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In 1991 the various state legislatures were active in the area of regulation of employment matters. Much of the new legislation limits the traditional concept of employment-at-will by restricting the bases upon which an employer may make disciplinary or termination decisions. Other legislative efforts are designed to define the parameters of preemployment inquiries. Still other legislation addresses the withholding of wages for child or spousal support.
In all, this heightened legislative activism on the state level indicates a trend toward awareness of individual rights and further limitations upon the doctrine of employment-at-will. This article identifies several areas in which state legislatures perceived a need for regulation and describes the varying responses selected by several states.
Recent legislation has also addressed the areas of tobacco-use discrimination (see Employment Relations Today,"Questions & Answers," Summer 1991), drug testing (see Employment Relations Today, "State Regulatory Update," Winter 1991/92), and other forms of discrimination.
Employers have traditionally been held responsible for the acts of employees under the doctrine of respondeat superior. More recently, employers have been found liable for their own negligence in hiring employees with dangerous proclivities. Given this expansion of potential liability and the increasing availability of various information on computerized data-bases, employers have indicated a general desire to obtain more information about prospective employees prior to hiring. Employers have obtained information through criminal records checks and credit reports, among other sources. Sensing a need to serve the employers, legitimate interest in obtaining such information, yet avoid unnecessary intrusion into the privacy of employees, state legislatures have sought to regulate these sources of information.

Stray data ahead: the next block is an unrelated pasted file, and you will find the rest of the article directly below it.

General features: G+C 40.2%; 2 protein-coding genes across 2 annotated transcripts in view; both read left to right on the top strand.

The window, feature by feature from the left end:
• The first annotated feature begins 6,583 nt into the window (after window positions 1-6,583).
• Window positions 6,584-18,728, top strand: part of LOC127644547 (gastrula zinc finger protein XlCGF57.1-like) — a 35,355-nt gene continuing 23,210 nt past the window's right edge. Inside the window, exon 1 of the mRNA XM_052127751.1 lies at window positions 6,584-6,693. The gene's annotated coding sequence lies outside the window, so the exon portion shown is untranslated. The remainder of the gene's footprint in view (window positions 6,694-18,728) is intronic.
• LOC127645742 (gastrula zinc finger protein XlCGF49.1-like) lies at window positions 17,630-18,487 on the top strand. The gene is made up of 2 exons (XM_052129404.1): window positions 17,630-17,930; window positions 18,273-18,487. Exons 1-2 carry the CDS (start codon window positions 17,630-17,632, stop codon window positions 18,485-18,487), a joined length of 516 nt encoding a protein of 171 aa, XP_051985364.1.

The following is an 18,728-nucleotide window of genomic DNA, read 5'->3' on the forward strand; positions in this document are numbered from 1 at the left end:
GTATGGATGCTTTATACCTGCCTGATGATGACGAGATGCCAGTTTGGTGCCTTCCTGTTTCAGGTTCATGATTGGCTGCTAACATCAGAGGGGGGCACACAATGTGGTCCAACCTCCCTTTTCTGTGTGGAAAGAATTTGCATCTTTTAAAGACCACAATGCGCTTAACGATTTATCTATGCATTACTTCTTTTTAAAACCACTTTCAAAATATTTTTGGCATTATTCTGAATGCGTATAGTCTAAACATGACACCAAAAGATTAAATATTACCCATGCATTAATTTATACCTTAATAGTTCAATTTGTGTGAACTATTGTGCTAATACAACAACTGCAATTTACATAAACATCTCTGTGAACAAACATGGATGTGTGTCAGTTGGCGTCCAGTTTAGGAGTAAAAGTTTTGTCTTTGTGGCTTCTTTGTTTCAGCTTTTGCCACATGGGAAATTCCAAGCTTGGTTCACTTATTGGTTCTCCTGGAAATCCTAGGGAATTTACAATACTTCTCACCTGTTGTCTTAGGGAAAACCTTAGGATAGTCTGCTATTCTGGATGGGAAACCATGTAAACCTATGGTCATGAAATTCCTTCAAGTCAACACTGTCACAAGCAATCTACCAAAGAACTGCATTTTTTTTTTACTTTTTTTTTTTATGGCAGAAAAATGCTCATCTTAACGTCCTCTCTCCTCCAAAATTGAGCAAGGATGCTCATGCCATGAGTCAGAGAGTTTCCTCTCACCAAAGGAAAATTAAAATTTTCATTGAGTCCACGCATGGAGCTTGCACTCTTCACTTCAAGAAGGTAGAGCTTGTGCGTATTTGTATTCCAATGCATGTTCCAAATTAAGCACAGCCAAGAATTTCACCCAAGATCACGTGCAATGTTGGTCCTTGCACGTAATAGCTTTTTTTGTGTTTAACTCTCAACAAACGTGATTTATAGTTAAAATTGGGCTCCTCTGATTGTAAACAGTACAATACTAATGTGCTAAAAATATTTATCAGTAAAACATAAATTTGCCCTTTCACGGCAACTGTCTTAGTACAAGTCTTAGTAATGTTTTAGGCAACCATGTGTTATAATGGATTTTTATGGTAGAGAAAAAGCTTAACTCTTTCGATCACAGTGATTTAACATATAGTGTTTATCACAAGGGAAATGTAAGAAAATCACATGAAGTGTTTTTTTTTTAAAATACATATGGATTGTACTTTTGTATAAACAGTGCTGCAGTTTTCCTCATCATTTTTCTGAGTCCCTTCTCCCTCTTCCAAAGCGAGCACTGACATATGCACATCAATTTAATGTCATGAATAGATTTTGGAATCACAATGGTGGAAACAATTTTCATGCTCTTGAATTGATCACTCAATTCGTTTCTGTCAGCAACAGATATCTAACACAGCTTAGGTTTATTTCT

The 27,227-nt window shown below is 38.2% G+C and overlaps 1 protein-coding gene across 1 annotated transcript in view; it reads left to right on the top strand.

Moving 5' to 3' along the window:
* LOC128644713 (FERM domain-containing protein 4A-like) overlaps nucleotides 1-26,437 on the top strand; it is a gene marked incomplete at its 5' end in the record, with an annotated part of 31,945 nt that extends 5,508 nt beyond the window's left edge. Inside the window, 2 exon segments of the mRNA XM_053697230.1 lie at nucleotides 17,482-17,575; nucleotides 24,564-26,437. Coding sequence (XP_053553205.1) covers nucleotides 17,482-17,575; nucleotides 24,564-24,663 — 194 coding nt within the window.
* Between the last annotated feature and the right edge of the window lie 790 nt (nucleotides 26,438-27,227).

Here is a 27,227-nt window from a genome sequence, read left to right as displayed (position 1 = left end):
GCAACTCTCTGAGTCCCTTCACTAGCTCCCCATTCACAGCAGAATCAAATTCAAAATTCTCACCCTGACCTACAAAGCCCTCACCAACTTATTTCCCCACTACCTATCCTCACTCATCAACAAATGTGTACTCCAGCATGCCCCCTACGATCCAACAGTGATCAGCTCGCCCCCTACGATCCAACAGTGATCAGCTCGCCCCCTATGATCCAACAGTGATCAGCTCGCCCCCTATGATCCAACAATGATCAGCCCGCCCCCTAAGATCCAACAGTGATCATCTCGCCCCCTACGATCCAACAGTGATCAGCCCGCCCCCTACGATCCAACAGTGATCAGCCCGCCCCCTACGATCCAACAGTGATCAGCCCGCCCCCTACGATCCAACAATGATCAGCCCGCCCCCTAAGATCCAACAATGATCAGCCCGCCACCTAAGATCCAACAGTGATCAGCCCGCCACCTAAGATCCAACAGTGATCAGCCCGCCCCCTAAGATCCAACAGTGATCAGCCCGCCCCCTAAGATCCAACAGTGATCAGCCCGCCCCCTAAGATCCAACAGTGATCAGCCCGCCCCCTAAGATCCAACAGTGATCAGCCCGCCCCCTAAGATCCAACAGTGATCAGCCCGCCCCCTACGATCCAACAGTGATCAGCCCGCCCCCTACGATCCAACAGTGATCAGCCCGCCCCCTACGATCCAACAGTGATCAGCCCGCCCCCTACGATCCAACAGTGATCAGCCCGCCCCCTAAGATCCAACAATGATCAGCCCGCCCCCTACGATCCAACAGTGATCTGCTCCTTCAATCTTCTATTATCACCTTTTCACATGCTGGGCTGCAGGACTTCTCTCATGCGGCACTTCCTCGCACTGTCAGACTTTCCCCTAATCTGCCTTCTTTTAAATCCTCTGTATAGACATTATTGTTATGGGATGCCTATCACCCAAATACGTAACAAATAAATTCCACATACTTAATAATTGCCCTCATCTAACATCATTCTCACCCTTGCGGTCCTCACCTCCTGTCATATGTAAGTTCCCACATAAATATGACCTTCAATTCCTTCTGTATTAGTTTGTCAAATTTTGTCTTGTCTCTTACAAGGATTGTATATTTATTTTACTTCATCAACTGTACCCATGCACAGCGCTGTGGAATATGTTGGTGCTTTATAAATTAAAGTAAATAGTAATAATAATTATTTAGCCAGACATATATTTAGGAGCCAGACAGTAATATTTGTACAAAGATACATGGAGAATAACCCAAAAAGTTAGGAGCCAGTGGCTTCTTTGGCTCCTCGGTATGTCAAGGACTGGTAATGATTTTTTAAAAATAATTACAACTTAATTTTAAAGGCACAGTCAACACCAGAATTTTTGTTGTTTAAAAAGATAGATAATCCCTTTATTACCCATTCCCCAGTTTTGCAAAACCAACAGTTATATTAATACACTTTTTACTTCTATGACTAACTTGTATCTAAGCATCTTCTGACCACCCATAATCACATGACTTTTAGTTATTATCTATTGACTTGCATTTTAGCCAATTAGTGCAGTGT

With respect to consumer credit reports, employers in Maine may not request a credit report on a prospective employee unless the applicant is first notified that a credit report may be requested and that, on request, the applicant will be informed whether or not a credit report was in fact requested. If a report was requested, the applicant must be informed of the name and address of the consumer reporting agency. Similarly, California employers are required to notify prospective employees that a credit report has been requested and, if the prospective employee wants a copy, must request that the credit reporting agency provide a contemporaneous report to the prospective employee at no cost to the prospective employee. Credit reporting is further limited in California in that credit reporting agencies …